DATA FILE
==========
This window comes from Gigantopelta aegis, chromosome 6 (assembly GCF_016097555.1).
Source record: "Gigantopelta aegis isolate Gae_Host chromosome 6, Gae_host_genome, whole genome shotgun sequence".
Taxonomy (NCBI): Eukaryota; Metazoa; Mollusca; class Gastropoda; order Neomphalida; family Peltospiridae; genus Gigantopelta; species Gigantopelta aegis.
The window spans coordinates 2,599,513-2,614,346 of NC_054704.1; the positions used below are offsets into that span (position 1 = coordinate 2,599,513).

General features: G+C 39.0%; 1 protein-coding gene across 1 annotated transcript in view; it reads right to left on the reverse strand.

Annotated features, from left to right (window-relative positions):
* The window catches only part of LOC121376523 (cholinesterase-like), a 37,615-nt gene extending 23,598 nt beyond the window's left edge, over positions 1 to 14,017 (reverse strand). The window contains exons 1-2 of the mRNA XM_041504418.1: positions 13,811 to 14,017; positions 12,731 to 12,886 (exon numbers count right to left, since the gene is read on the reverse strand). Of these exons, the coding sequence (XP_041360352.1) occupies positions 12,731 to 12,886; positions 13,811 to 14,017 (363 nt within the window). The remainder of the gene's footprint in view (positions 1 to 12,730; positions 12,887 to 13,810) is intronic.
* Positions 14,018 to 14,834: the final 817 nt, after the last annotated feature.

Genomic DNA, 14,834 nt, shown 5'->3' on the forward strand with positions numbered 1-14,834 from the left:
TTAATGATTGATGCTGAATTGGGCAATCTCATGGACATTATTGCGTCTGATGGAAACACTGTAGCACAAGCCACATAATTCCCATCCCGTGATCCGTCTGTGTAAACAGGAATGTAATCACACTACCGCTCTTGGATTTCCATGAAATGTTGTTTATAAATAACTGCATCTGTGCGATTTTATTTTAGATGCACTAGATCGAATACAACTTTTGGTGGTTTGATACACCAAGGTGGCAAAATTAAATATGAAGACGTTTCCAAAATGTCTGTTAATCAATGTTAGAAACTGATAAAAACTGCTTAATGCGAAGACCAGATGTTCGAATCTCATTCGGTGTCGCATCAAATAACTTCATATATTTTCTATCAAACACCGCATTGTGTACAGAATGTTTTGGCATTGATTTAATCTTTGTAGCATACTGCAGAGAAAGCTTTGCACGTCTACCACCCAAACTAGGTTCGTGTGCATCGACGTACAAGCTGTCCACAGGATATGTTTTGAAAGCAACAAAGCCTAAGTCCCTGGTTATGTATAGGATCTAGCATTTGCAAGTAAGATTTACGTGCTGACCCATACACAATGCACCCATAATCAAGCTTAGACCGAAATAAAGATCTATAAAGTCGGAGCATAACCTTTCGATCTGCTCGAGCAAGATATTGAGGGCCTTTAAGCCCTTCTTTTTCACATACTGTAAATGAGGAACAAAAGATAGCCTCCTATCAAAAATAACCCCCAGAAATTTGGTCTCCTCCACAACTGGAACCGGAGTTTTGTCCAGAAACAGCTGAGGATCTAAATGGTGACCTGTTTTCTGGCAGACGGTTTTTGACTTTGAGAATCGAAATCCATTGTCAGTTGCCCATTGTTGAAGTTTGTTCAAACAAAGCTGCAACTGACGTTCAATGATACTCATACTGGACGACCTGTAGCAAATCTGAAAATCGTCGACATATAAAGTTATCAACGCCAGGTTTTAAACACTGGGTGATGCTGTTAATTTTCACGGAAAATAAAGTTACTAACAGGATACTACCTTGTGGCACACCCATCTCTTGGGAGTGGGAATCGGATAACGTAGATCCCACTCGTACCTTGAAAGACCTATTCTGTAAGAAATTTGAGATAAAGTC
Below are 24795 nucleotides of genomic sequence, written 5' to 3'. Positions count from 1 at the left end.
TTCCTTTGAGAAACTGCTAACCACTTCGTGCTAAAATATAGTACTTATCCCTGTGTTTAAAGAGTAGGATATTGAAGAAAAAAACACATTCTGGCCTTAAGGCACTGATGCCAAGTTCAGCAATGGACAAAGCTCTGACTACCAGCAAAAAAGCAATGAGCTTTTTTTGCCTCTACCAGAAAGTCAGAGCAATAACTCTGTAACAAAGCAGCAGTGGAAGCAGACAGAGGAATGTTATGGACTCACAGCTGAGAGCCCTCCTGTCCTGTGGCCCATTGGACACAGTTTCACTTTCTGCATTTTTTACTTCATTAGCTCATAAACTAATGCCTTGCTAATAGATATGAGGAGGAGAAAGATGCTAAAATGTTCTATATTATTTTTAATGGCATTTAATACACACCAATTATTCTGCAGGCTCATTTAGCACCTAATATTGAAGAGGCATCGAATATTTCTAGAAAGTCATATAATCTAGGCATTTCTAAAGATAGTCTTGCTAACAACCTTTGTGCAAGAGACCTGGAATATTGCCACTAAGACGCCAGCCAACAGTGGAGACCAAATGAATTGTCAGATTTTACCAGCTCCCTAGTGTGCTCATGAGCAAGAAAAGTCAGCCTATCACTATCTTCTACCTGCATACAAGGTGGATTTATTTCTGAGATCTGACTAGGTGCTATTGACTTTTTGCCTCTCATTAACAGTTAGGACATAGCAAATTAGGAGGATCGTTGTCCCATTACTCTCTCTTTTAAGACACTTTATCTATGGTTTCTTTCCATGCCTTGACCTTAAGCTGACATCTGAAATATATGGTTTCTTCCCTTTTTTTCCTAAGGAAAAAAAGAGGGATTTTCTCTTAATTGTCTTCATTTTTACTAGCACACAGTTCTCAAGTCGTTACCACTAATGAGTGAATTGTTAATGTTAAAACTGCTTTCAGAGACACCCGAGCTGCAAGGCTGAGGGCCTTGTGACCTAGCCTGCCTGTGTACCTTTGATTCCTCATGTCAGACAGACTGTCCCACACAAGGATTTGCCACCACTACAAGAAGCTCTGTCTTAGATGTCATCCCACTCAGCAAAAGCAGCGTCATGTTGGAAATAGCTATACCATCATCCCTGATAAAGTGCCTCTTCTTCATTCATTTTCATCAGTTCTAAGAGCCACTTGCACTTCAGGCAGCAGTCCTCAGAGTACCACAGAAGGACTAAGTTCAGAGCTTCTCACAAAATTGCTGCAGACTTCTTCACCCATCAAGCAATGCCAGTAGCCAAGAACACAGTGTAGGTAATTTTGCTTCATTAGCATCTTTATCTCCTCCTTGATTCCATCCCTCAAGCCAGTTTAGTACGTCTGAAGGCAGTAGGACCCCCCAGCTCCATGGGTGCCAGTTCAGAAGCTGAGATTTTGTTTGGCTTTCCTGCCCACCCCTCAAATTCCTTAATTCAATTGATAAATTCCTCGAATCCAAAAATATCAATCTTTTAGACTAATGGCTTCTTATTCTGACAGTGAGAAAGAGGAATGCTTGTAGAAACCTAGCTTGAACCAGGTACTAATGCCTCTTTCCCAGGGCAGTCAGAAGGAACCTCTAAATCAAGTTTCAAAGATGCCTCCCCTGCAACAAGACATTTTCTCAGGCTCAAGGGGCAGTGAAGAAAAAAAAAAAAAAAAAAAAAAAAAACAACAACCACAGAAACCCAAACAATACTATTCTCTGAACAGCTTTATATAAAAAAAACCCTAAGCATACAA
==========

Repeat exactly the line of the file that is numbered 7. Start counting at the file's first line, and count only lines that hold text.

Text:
* The window catches only part of LOC121376523 (cholinesterase-like), a 37,615-nt gene extending 23,598 nt beyond the window's left edge, over positions 1 to 14,017 (reverse strand). The window contains exons 1-2 of the mRNA XM_041504418.1: positions 13,811 to 14,017; positions 12,731 to 12,886 (exon numbers count right to left, since the gene is read on the reverse strand). Of these exons, the coding sequence (XP_041360352.1) occupies positions 12,731 to 12,886; positions 13,811 to 14,017 (363 nt within the window). The remainder of the gene's footprint in view (positions 1 to 12,730; positions 12,887 to 13,810) is intronic.